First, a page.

We're grateful to everyone who takes time to write up their impressions of our book. If you write a review that is publically available somewhere other than Amazon, let us know and we'll list it here - whether you loved it or hated it.
Web Designers' Review of Books
Nora Brown talked about our book on her review web site Web Designers' Review of Books: Review of Forms that Work. February 2012
"a straightforward, practical volume which outlines best practices for creating usable web-based forms".
Assure Dynamics, developers of dynamic forms and online systems, recommended our book in their blog post Laying out a form. November 2010.
Arshi posted a long set of notes about the book on her blog R-She-Yeah: Thinking about forms and usability. May 2010.
Aartjan van Erkel wrote a review in Dutch on his blog Schrijvenvoorinternet: Het op één na beste boek over webformulieren. April 2010.
Foraker reviewed our book on their website Usability First, March 2010.
"This book brings to light the idea that good form design isn’t just about looks—it’s about making sure you’re asking the right questions so your users understand how to answer".
Jim Lesko of Supply Chain Technology - The Portal: a look under the hood mentioned our book as a resource in his post Finding good UK design tips for business applications, February 2010.
"an easy-to-follow, common sense approach that anyone having an interest in web design can pick up and process to make their user interfaces better".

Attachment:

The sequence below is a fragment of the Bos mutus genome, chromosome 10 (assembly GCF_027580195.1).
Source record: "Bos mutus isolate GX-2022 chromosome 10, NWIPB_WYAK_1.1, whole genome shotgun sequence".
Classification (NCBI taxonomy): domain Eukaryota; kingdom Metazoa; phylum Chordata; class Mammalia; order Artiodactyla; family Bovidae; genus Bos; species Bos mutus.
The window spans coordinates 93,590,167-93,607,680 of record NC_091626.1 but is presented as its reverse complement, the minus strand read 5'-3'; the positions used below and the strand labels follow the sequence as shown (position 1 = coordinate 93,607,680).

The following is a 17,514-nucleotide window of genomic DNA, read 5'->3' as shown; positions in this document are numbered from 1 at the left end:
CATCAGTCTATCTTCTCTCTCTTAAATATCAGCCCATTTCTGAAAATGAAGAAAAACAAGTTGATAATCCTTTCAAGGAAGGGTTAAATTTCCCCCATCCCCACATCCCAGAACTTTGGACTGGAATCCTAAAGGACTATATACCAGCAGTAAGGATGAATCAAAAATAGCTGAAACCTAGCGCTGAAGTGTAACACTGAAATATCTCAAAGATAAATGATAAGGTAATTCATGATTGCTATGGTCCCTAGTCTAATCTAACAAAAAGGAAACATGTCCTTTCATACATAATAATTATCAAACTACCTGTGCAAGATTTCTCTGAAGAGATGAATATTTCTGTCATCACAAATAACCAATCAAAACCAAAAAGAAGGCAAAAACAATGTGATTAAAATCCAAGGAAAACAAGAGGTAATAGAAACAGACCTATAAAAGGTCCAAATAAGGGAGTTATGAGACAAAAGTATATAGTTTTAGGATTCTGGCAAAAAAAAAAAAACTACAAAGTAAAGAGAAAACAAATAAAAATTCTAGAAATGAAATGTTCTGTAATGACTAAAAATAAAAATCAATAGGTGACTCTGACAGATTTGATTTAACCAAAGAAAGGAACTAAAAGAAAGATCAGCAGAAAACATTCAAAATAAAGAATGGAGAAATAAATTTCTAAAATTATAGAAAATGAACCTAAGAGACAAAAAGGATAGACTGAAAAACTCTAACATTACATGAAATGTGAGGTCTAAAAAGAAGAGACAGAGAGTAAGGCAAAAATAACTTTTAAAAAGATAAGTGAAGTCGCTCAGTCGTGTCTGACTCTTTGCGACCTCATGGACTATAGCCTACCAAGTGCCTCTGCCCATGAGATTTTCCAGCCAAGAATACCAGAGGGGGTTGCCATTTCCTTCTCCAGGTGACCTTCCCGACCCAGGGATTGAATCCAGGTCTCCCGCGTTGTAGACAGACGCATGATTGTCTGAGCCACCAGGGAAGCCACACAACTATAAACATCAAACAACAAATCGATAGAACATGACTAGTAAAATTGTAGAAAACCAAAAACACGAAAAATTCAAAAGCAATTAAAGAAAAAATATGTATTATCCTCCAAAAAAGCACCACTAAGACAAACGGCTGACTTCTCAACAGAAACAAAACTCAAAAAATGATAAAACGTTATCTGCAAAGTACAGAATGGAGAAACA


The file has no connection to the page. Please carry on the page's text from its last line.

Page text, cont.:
Dan Croxen-John of Applied Analytics reviewed our book: The Science of Online Forms, February 2010
"Let me start with my conclusion first – if you like waiting to the end of anything to know what someone thinks, I’m sorry I am not that kind of book reviewer – this book is better than you think it is".
Guy Wyant included our book in his Christmas reading: Jeeves is About Usability, Too. January 2010
"This was a quick read; short but solid. Most everything was review for me, but for those just starting with web forms, this would be great".
Plain Language Commission
The Plain Language Commission, a UK-based plain language consultancy, chose our book as one of their three Christmas recommendations in their newsletter Pikestaff (.pdf). December 2009.
Jordi Rosell included our book on his 5 llibres #mustread sobre usabilitat (5 must-read books on usability). December 2009.
Ayesha Habeeb Omer included "Forms that work" on the List of books you would want to read in the year 2010, December 2009.
Gary J Anderson
Gary J Anderson tweeted about our book: "Good refresh on effective and usable form design", December 2009.
Matteo Caprari reviewed our book on his blog, October 2009.
"There is no html in this book, it's not about programming forms. And that's why I liked it."
Bennett McElwee reviewed our book and created a summary of key points from it on his blog, Semicolon, September 2009.
"a practical book dedicated to making web forms usable and useful".
Neil Allison mentioned our book on his blog, Usability Ed. August 2009.
"Forms that Work is a book that nicely compliments Ginny Redish's Letting Go of the Words. Both sit on my bookshelf".